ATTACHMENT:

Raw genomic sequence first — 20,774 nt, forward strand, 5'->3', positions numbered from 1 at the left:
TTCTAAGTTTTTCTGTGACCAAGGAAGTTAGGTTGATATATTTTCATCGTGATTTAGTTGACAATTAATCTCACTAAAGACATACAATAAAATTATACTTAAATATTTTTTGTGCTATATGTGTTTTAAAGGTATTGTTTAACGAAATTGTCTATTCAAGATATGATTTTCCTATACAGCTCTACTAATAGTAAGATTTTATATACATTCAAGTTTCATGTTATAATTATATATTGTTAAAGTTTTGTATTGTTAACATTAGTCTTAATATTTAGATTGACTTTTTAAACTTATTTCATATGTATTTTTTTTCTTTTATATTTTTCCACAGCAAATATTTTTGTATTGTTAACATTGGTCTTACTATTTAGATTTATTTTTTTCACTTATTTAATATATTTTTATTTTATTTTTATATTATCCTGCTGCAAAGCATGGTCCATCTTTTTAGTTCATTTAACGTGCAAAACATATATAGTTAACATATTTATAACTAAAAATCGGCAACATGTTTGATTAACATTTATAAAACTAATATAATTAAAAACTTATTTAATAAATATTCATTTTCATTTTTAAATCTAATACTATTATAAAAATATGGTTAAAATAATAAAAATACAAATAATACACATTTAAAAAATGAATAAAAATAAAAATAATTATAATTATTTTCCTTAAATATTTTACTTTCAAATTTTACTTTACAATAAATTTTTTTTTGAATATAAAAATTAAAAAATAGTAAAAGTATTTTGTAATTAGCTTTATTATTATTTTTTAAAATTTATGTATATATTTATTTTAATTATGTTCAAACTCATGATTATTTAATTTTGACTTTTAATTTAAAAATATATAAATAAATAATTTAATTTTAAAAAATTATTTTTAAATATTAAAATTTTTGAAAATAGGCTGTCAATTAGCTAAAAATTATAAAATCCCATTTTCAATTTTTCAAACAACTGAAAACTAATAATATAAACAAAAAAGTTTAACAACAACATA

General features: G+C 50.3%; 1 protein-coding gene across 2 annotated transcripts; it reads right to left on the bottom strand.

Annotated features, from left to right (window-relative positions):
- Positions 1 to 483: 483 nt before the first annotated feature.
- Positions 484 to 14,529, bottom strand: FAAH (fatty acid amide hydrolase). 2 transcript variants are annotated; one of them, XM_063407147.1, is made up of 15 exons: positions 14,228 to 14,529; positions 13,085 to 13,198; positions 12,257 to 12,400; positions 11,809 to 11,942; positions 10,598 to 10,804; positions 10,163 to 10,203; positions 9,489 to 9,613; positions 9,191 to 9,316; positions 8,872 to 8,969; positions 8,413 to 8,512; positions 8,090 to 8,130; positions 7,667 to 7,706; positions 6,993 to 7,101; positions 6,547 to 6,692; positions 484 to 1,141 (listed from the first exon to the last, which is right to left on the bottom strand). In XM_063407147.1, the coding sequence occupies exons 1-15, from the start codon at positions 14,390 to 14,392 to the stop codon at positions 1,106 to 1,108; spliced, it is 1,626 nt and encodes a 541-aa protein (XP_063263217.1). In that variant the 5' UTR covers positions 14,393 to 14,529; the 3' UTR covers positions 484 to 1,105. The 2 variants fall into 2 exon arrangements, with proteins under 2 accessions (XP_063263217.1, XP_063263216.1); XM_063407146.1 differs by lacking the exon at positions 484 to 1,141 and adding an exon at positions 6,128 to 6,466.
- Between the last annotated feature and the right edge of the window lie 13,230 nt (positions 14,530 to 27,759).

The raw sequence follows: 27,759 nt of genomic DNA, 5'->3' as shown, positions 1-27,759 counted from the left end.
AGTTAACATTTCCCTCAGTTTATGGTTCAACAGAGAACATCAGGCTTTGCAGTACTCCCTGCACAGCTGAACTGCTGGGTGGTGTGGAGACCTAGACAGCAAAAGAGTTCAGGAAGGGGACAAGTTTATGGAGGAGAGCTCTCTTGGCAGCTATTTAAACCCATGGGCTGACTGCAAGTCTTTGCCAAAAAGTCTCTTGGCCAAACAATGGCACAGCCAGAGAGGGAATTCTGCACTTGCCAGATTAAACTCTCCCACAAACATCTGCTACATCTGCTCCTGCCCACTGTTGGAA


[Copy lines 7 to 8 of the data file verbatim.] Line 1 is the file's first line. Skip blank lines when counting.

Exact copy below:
- Between the last annotated feature and the right edge of the window lie 13,230 nt (positions 14,530 to 27,759).

The raw sequence follows: 27,759 nt of genomic DNA, 5'->3' as shown, positions 1-27,759 counted from the left end.